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This week, I’m going to re-publish a guest post by Tania Pryputniewicz, our poetry editor, originally published on ambien 10 mg fda. We’re planning a changed look to the site sometime over the summer, to give it a more magazine-y feel. Along with that, we’re launching a more concerted effort to find great poems, essays, stories, photos, and artwork about fertility, infertility, and adoption related topics. Please pass that information along to any writers and artists you know.

“So You Say You’re a Poetry Editor…”

by Tania Pryputniewicz of The Fertile Source, with additional remarks by Christine Klocek-Lim (Autumn Sky) and Marjorie Tesser (The Mom Egg)

Six years ago when my daughter started preschool, I found companions of heart in other mothers. The director of the preschool hosted a book club in her home, bringing together two of my favorite subjects under one roof: literature and motherhood. Halfway through the year, taking advantage of Poetry magazine’s offer to send out free copies of its yearly Translation issue to bookclubs, I attempted to put poetry on the map for our little group.

I also (the teacher in me) passed out a handout of compiled poems which included Thom Gunn’s Baby Song, Brigid Murnagham’s For my Mother, Anne Sexton’s Pain for a Daughter, Eavan Boland’s Dawn, Sylvia Plath’s Baby Song, Joan Logghe’s twenty six, Mark Strand’s Where Are the Water’s of Childhood, and D.H. Lawrences’ Baby Running Barefoot.

can generic ambien get you highOnce we were all assembled with our coffee and spritzers in hand, I asked, “What did you think?” After a half minute or so of silence, our preschool director (who kept us frequently in stitches with her childrearing stories and really should write a book of her own) read a poem of Wendell Berry’s to us from a volume her sister mailed to her. One member read a sweet poem she’d written herself in sixth grade. And that was about it; my friends resumed an earlier conversation about fundraising money for the children’s school.

In fairness to the group, I found the introductions to each of the translations compelling and poetic, whereas the actual poems didn’t lend themselves so easily to newcomers to poetry. I found myself tongue-tied and unable to stand up for my first love (poetry), unable to woo my companions by reading aloud even Firefly Under the Tongue by Coral Bracho, which begs to be performed.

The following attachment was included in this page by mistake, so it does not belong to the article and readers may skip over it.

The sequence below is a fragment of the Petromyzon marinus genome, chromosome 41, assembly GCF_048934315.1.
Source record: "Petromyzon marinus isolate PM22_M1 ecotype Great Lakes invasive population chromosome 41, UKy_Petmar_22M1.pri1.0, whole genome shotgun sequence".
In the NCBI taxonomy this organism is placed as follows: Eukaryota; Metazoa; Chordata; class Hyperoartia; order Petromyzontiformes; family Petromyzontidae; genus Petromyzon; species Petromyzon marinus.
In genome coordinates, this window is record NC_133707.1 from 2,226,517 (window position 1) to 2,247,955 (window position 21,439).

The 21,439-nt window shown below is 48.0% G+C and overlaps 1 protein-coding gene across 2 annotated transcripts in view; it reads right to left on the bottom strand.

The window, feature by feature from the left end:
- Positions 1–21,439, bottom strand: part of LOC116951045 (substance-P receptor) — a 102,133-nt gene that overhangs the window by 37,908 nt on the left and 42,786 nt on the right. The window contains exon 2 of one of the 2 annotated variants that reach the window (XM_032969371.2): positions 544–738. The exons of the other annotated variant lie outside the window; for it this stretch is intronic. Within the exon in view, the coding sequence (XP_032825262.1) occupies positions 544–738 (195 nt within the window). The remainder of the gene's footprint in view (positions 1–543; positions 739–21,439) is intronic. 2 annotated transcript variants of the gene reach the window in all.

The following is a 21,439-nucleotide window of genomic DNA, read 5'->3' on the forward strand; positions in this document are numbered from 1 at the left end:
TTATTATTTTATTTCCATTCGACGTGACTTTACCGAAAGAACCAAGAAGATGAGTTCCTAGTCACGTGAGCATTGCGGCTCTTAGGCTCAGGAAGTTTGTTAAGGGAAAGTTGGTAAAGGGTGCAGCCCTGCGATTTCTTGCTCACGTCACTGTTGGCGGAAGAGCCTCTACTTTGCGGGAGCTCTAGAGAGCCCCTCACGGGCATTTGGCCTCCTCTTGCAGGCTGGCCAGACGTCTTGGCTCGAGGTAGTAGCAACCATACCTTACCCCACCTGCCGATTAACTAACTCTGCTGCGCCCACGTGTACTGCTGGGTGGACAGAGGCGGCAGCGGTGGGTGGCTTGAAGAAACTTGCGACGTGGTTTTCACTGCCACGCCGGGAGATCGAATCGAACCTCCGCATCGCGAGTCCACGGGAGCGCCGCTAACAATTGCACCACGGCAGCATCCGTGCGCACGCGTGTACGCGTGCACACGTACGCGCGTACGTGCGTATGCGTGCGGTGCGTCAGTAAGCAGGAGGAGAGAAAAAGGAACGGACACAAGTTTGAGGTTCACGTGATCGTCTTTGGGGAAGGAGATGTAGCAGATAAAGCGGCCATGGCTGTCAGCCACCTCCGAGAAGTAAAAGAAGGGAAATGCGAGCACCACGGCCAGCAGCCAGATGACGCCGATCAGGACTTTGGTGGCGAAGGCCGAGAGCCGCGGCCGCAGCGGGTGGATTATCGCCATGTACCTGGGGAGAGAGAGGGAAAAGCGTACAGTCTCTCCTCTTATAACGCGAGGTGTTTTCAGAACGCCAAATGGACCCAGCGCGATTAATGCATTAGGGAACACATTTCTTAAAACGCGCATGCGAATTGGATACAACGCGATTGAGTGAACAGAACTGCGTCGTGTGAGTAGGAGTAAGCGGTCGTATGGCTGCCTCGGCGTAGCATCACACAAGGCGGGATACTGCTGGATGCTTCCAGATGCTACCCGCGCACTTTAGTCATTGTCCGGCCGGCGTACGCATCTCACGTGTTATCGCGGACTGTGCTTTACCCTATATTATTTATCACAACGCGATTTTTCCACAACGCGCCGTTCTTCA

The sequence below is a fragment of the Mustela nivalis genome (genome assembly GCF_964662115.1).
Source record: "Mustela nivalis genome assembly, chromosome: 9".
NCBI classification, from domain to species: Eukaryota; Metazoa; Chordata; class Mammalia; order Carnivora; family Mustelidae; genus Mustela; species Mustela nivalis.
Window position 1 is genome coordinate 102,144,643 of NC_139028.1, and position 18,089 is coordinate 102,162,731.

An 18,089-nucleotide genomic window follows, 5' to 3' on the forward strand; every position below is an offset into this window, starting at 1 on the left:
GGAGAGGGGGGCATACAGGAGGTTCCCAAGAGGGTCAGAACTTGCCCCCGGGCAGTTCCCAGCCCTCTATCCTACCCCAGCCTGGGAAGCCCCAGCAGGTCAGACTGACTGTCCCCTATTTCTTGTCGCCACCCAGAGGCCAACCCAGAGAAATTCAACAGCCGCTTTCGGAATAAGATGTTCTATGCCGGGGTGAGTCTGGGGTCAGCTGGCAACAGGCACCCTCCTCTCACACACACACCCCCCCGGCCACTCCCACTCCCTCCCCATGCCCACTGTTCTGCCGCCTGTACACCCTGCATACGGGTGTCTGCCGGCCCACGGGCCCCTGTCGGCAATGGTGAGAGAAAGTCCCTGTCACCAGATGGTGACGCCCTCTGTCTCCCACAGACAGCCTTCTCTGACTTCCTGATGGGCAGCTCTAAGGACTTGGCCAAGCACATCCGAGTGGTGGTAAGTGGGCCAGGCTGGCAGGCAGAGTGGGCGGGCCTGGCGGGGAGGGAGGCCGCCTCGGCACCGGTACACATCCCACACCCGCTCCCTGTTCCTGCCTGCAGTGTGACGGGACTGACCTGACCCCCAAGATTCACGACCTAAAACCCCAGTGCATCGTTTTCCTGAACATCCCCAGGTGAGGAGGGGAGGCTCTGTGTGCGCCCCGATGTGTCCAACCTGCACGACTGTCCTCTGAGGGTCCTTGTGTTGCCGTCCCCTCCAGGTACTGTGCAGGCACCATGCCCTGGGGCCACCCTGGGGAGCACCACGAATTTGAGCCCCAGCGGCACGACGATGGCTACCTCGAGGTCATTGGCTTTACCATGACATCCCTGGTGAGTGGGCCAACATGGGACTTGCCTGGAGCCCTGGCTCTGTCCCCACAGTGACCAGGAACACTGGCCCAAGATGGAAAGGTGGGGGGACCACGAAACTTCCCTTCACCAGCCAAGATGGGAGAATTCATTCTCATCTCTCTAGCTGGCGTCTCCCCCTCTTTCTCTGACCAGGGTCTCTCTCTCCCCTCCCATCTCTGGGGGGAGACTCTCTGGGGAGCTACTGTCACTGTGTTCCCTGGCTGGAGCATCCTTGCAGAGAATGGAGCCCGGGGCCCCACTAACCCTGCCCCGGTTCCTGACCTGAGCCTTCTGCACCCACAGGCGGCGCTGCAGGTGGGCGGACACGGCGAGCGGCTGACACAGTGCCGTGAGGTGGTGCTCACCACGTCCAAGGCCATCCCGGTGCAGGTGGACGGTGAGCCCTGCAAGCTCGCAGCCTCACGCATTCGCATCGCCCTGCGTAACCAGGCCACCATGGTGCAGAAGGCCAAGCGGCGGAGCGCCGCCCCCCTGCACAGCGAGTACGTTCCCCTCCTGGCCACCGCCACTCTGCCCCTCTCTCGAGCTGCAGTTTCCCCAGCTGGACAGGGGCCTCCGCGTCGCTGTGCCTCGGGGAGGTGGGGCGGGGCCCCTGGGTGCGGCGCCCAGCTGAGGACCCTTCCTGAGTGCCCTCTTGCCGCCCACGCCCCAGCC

And frankly, I’ve been as guilty as the rest of the bookclub members (after three minutes of discussing The Bean Trees or Rain of Gold) of dodging the material at hand in favor of a second chocolate-chip cookie, steering the discussion back to what keeps me up at night: troubleshooting junior. But I left that evening questioning the importance of poetry-at least for a good couple of hours.

As a mother with an MFA, I wanted to know: what might hold the interest of these other women who infused my daily life with the energy to keep going, face my children, my husband, and most importantly: myself? When the opportunity arose to come on board as poetry editor at The Fertile Source (an on-line zine founded and run by Jessica Powers where one can find writing and artwork on all aspects of birth, fertility, labor, miscarriage and adoption), I said yes, despite the slow modem on our acre in the redwoods, my three young children, the five feral cats, the fact that our family is straddling two cities in order to stay ahead of our mortgage, and finally, the draw to write and send out my own work.

Despite such a list, here was the opportunity to be a small part of bringing accessible, unflinching, at times pithy, at times lyrical, poetry to an international audience on the web. I hope the poems not only provide a mirror for women and their families facing similar life experiences, but also that collectively they shed light on our understanding of what it means to be female and be born with the privilege, or at least the expectation of, the ability to give birth. And all that follows: the utter transformation of one’s marriage, relationships to prior children and oneself, the inescapable morphing of the physical body, the devastating grief that encompasses the inability to bear a child.